Feminism as Lifestyle: Conscious Conversations
Who do you talk with about your feminism? What do those conversations look like? And how do they make you feel?
The way I talk about feminism is almost entirely dependent on the person to whom I’m talking. I swing wildly between feeling like an uneducated baby suffragette who hasn’t read ‘The Second Sex’ and therefore should be quiet and listen to my elders, to trying desperately not to condescend to a co-worker who’s never heard of The Patriarchy and thinks Piers Morgan has some good points. It feels like a tightrope act.
I try very, very hard to listen, and to learn, and to be open and intersectional – my feminism will be intersectional or it will be bullshit – mostly because I think it’s the right way to be but also, honestly, because I don’t like to get into trouble. This is an immature impulse; there will always be someone who knows more than I do about specific ways of living, and when they point that out and ask me to think again, I shouldn’t be focused on my hurt feelings. And yet. I always liked being the brightest child in the classroom. ‘The classroom’ is now ‘the internet’, and if you slip up, there’s a Twitter pile on and a Buzzfeed headline waiting to watch you fall. These criticisms are sometimes done in bad faith. There’s something coldly satisfying about being the first one to pull the receipts on a celebrity or a movement – it’s the equivalent of being the first one to discover a new band: “I knew it was problematic before you did!”
The corner of the internet that I move around in has been carefully curated and is populated almost entirely by people and organisations with whom I agree. There are words and ideas that are embraced, and some that are not. Part of the game is you must know which is which. You’re not allowed to ask. Do you ever find yourself reading a ‘thinkpiece’ that’s been hyped as controversial, and you get to the end, and you can’t figure out how you’re supposed to feel about it? I have. I scroll Twitter until I see someone who’s opinion I trust, and they tell me if this person/place/thing is cancelled or not. And I go ‘aha! That’s what I thought!’, like checking my answers in the back of the textbook.
Moving offline can be a bracing change in tone. Working in an office, for example, you get a relatively random sample of people and opinions and levels of engagement in The Discourse. You hear slurs. You hear stereotypes. You hear ‘political correctness gone mad’. And you have to decide: when am I going to step in? And how am I going to do it? You’ve talked the talk on Tumblr and now here you are in your very own Teachable Moment TM.
You have to box clever. If you jump on every questionable remark with “actually, I think you’ll find that some people find that term offensive” you’ll be greeted initially with raised brows and soon after by eye rolls. Trying to introduce someone to a topic that is wholly unfamiliar to them – like, say, trans rights – by saying not only does this whole thing exist, but you’re already doing it wrong, is a good way to turn yourself into white noise. When I get it wrong, I’d hope for patience from the person doing the correcting, so when I’m that person I should bear that in mind. On the other hand, there might be someone else listening who desperately needs to hear that they are not alone, and my relative level of privilege as the white cis lady in the room makes it my responsibility.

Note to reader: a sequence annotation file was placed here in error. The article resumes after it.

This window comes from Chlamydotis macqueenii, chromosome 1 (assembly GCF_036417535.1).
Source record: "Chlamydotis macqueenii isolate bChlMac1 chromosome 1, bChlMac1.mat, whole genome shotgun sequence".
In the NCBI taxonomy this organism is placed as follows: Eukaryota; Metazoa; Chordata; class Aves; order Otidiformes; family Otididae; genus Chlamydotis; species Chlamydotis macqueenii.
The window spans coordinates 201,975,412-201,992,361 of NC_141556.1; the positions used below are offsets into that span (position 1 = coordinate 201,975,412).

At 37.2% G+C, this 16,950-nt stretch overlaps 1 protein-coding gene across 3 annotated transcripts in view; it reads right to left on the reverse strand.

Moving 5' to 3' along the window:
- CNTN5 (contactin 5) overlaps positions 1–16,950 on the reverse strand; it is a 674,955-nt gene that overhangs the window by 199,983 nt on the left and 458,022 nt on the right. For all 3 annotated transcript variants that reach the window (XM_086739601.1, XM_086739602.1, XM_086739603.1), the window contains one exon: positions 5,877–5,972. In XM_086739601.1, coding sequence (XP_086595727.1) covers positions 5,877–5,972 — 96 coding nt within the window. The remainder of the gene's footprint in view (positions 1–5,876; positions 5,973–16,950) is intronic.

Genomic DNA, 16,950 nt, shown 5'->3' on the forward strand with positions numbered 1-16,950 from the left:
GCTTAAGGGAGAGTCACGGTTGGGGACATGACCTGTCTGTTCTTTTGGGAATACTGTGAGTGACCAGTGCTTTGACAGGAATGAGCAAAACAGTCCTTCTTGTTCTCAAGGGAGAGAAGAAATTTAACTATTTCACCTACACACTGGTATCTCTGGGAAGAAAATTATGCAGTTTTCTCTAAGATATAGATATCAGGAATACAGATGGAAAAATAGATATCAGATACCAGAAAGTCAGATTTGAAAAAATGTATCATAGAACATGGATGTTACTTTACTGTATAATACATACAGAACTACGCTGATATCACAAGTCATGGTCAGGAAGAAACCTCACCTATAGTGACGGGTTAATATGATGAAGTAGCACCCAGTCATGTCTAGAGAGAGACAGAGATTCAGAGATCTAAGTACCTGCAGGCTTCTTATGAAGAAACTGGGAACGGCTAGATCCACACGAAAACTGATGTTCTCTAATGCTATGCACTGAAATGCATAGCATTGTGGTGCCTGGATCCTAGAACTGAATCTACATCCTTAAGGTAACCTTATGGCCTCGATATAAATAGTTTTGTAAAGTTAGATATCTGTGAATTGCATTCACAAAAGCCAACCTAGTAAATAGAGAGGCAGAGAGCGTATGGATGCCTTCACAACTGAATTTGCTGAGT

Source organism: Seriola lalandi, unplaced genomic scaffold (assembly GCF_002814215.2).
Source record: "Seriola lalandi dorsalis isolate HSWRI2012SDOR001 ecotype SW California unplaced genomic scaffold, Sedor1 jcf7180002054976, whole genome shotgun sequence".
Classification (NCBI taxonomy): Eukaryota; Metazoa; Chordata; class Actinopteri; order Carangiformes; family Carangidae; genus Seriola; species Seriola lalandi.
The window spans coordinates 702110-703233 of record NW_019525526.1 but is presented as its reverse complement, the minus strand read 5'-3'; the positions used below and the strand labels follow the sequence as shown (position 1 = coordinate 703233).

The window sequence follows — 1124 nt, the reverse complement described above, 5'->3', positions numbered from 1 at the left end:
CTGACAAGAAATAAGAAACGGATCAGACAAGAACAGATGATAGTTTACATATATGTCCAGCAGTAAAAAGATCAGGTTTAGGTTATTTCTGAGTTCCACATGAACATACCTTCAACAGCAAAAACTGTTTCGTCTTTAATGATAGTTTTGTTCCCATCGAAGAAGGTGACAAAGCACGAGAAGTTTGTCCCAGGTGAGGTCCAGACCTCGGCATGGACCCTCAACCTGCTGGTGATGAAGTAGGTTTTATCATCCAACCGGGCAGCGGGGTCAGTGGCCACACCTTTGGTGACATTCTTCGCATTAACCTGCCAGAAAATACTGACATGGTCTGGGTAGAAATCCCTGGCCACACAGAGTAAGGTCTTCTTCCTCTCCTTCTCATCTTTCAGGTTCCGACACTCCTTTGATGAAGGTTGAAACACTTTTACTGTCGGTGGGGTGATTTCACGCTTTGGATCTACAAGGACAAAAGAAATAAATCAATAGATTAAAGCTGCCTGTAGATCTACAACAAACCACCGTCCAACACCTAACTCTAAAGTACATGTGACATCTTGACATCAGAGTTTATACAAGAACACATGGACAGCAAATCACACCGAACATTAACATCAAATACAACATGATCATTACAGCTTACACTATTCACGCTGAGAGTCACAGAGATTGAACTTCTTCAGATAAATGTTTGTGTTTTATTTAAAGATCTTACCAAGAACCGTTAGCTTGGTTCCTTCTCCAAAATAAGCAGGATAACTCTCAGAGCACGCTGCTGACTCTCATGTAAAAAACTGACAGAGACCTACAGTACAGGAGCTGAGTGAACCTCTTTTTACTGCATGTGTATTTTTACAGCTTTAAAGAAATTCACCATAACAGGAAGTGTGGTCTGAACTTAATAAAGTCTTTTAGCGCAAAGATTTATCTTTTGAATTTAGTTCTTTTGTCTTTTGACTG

I rarely feel comfortable in my feminism. Or rather, I rarely feel comfortable explaining my feminism. I know how I feel and how my moral system works and what I believe, but if it’s questioned, I either back down immediately to someone I consider my Woke Superior, or I steamroll the person with a wall of jargon which a) lets them know how clever I am and b) shuts them up. Neither of these are useful reactions.
Content and context need to be more important than the competition to be the Best Feminist. American feminism is not the same as British feminism is not the same as Irish feminism. Very few of us are feminist scholars. We bring our whole selves to these discussions, our gender and our ethnicity and our sexuality, and it’s unreasonable to expect an emotionless conversation about such a personal topic. You can agree with most of what a person says, and the bit you don’t agree with doesn’t have to negate the rest. You can acknowledge errors and missteps and flat-out bigotry, and you can also recognise that holding someone venting on Twitter to the same standard as a public official is silly.
I don’t know what the answer is. Kindness, maybe. Compassion. Keeping perspective. Awareness that you will make a mistake, or several, and if someone takes the time to explain the problem you owe them your attention, bruised ego aside. We’re all aiming at the same thing – equality, justice, acceptance – whether we phrase it the same way or not. And we do need to keep talking about it, even when it’s not easy or we’re afraid of doing it wrong. Just keep talking. That’s how things change.